BUFFALO, N.Y. (WIVB) - New York law already allows young people under 18 who contract an STD to be treated without their parents' consent. A bill being considered would make it so they could also ask for preventative medical care, on their own.
Assembly Bill 497 would allow minors under 18 to consent to treatment designed to prevent sexually-transmitted disease, including vaccines. Right now, they also need their parents' consent. Assemblyman Dennis Gabryszak originally supported the bill.
MORE | Read the full bill here
"I think the intent is very good, in terms of combatting sexually-transmitted diseases," Gabryszak said.
But he's changed his mind, after an onslaught of concerned calls and emails from his constituents.
"There's some concern over whether or not the vaccine could lead to some other health problems," he explained.
To date, 106 claims reporting adverse reactions to HPV vaccines have been filed with the National Vaccine Injury Compensation Program, including four deaths. Victims were compensated in 49 of those cases.
Health care providers are required to talk about the potentials risks and benefits of treatment, with any patient.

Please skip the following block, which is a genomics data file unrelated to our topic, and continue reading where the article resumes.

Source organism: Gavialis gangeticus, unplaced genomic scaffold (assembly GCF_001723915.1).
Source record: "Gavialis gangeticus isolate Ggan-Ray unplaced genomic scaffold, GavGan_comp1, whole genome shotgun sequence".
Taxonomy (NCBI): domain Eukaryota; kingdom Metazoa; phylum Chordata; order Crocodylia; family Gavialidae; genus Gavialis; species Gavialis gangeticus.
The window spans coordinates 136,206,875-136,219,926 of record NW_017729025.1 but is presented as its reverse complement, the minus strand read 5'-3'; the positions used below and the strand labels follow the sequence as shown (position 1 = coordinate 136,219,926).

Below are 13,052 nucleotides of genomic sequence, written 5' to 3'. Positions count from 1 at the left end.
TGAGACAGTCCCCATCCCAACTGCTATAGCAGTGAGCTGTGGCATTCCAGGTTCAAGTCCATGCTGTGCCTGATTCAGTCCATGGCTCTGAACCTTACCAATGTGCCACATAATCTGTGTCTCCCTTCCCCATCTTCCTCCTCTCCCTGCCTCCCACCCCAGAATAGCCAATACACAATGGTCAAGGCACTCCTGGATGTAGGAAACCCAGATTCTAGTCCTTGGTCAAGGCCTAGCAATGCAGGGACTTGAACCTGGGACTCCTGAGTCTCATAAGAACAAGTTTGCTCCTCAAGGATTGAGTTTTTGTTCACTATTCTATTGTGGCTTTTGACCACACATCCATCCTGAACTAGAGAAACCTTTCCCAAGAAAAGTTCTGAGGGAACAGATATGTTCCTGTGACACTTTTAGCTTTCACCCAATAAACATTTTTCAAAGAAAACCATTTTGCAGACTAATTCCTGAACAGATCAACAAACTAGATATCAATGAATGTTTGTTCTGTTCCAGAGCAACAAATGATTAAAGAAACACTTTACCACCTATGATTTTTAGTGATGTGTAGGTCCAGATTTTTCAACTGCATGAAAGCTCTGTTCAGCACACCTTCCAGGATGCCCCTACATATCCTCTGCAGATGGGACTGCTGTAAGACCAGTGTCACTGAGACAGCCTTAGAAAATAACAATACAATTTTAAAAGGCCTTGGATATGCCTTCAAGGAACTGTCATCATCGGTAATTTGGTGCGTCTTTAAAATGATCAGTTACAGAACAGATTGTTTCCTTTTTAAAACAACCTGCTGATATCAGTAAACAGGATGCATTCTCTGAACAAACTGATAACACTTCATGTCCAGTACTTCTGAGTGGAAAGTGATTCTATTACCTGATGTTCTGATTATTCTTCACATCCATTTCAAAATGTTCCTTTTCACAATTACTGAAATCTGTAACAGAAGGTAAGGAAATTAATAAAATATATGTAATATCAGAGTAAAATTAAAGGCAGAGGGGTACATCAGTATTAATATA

Planned Parenthood CEO Karen Nelson said, "Part of the medical visit is, we talk about informed consent. And so all of [the] options, and all of these things, would be discussed with a patient."
New York already allows minors under 18 to consent to treatment, once they are diagnosed with an STD. This bill would expand that privilege to preventive medicine.
Gabryszak said, "Quite honestly, when you're 11-, 12-years-old... parents need to be involved in those types of decisions."
Nelson noted, "Of course, we would always encourage them to talk to an adult in their life, whether that be a parent or another adult who they can confide in."
For many parents, talking to their children about sexual health can be difficult. You can find resources and help broaching the topic by calling 1-800-230-PLAN or by visiting this website.
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